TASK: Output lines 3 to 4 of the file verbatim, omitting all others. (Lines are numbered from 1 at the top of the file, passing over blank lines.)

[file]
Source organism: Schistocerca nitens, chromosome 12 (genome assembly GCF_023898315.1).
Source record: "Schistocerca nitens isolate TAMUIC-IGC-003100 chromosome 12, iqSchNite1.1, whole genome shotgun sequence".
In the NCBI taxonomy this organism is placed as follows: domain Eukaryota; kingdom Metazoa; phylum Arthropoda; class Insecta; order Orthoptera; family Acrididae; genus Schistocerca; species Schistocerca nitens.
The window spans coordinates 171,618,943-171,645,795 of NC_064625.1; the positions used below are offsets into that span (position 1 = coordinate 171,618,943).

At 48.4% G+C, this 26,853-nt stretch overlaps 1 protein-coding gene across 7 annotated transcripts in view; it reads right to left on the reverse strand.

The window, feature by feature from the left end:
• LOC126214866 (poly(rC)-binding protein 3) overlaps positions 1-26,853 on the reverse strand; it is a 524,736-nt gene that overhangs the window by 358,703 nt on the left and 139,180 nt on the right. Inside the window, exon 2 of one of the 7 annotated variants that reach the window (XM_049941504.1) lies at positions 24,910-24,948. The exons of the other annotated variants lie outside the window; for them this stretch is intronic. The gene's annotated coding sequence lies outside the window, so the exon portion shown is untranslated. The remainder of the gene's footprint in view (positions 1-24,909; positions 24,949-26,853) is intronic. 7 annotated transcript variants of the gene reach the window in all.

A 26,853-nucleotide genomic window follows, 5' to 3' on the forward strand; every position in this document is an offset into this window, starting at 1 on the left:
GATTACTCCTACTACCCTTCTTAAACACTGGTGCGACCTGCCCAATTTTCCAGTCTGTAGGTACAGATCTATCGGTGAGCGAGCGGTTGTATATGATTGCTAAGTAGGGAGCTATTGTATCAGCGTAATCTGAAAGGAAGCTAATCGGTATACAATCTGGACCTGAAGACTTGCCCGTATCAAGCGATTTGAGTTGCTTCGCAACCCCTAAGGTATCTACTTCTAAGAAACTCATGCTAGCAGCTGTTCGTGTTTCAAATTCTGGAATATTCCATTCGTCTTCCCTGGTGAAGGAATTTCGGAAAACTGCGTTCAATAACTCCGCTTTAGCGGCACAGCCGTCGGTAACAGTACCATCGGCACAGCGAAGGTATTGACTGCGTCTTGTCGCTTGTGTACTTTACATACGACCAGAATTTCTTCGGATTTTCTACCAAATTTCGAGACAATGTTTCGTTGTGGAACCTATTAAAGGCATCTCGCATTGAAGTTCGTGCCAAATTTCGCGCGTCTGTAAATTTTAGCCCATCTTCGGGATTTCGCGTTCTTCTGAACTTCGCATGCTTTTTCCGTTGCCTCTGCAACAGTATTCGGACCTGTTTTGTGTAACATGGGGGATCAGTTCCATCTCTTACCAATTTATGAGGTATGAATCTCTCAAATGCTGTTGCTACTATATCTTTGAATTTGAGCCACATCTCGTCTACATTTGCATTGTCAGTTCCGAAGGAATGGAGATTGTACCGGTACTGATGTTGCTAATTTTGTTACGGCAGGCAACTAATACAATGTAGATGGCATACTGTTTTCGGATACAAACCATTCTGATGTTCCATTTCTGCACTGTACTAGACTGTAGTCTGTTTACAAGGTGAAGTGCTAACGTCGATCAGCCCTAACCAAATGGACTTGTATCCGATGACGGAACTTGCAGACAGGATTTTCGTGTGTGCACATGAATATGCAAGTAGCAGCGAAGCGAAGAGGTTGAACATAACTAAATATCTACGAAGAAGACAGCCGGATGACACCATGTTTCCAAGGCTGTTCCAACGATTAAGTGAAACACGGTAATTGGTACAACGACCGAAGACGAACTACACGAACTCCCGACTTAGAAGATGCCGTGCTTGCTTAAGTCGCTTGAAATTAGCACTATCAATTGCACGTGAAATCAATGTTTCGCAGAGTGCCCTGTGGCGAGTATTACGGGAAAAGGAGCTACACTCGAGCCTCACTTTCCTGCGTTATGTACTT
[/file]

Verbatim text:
In the NCBI taxonomy this organism is placed as follows: domain Eukaryota; kingdom Metazoa; phylum Arthropoda; class Insecta; order Orthoptera; family Acrididae; genus Schistocerca; species Schistocerca nitens.
The window spans coordinates 171,618,943-171,645,795 of NC_064625.1; the positions used below are offsets into that span (position 1 = coordinate 171,618,943).